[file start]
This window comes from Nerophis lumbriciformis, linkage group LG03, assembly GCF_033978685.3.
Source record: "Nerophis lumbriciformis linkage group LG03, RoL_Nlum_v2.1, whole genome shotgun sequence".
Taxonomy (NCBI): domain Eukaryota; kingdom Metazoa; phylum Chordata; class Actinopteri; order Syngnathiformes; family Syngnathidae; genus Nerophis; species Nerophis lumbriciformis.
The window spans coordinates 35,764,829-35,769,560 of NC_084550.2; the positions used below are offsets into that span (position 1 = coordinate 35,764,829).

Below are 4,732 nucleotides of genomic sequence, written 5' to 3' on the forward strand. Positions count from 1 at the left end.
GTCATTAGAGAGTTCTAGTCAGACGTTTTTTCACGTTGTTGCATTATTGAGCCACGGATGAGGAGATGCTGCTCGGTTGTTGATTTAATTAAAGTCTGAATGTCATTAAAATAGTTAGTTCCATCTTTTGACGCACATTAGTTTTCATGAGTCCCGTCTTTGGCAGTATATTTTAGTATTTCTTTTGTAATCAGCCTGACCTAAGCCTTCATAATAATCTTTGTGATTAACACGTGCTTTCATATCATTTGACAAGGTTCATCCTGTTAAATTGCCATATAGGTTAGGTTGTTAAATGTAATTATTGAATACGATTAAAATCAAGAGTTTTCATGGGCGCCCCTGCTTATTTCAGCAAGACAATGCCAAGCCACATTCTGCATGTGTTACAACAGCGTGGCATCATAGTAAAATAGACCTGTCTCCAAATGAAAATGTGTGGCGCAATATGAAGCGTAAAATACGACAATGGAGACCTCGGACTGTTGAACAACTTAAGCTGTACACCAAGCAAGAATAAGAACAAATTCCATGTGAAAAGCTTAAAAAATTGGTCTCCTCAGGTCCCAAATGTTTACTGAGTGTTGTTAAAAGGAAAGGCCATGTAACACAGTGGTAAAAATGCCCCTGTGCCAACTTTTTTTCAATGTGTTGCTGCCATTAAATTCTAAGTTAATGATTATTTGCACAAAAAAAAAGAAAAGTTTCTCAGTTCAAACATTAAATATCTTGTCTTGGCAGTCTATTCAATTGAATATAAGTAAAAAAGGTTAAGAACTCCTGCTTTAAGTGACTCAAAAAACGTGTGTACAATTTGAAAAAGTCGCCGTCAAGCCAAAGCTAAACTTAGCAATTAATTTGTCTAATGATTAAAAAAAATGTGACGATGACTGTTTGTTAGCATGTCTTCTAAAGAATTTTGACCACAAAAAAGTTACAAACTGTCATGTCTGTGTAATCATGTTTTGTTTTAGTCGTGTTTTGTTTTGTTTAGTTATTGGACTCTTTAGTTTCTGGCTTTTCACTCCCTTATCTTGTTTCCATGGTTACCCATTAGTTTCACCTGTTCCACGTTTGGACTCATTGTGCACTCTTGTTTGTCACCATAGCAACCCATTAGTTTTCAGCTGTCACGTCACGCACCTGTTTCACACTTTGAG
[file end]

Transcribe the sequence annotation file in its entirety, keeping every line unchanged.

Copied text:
This window comes from Nerophis lumbriciformis, linkage group LG03, assembly GCF_033978685.3.
Source record: "Nerophis lumbriciformis linkage group LG03, RoL_Nlum_v2.1, whole genome shotgun sequence".
Taxonomy (NCBI): domain Eukaryota; kingdom Metazoa; phylum Chordata; class Actinopteri; order Syngnathiformes; family Syngnathidae; genus Nerophis; species Nerophis lumbriciformis.
The window spans coordinates 35,764,829-35,769,560 of NC_084550.2; the positions used below are offsets into that span (position 1 = coordinate 35,764,829).

Below are 4,732 nucleotides of genomic sequence, written 5' to 3' on the forward strand. Positions count from 1 at the left end.
GTCATTAGAGAGTTCTAGTCAGACGTTTTTTCACGTTGTTGCATTATTGAGCCACGGATGAGGAGATGCTGCTCGGTTGTTGATTTAATTAAAGTCTGAATGTCATTAAAATAGTTAGTTCCATCTTTTGACGCACATTAGTTTTCATGAGTCCCGTCTTTGGCAGTATATTTTAGTATTTCTTTTGTAATCAGCCTGACCTAAGCCTTCATAATAATCTTTGTGATTAACACGTGCTTTCATATCATTTGACAAGGTTCATCCTGTTAAATTGCCATATAGGTTAGGTTGTTAAATGTAATTATTGAATACGATTAAAATCAAGAGTTTTCATGGGCGCCCCTGCTTATTTCAGCAAGACAATGCCAAGCCACATTCTGCATGTGTTACAACAGCGTGGCATCATAGTAAAATAGACCTGTCTCCAAATGAAAATGTGTGGCGCAATATGAAGCGTAAAATACGACAATGGAGACCTCGGACTGTTGAACAACTTAAGCTGTACACCAAGCAAGAATAAGAACAAATTCCATGTGAAAAGCTTAAAAAATTGGTCTCCTCAGGTCCCAAATGTTTACTGAGTGTTGTTAAAAGGAAAGGCCATGTAACACAGTGGTAAAAATGCCCCTGTGCCAACTTTTTTTCAATGTGTTGCTGCCATTAAATTCTAAGTTAATGATTATTTGCACAAAAAAAAAGAAAAGTTTCTCAGTTCAAACATTAAATATCTTGTCTTGGCAGTCTATTCAATTGAATATAAGTAAAAAAGGTTAAGAACTCCTGCTTTAAGTGACTCAAAAAACGTGTGTACAATTTGAAAAAGTCGCCGTCAAGCCAAAGCTAAACTTAGCAATTAATTTGTCTAATGATTAAAAAAAATGTGACGATGACTGTTTGTTAGCATGTCTTCTAAAGAATTTTGACCACAAAAAAGTTACAAACTGTCATGTCTGTGTAATCATGTTTTGTTTTAGTCGTGTTTTGTTTTGTTTAGTTATTGGACTCTTTAGTTTCTGGCTTTTCACTCCCTTATCTTGTTTCCATGGTTACCCATTAGTTTCACCTGTTCCACGTTTGGACTCATTGTGCACTCTTGTTTGTCACCATAGCAACCCATTAGTTTTCAGCTGTCACGTCACGCACCTGTTTCACACTTTGAG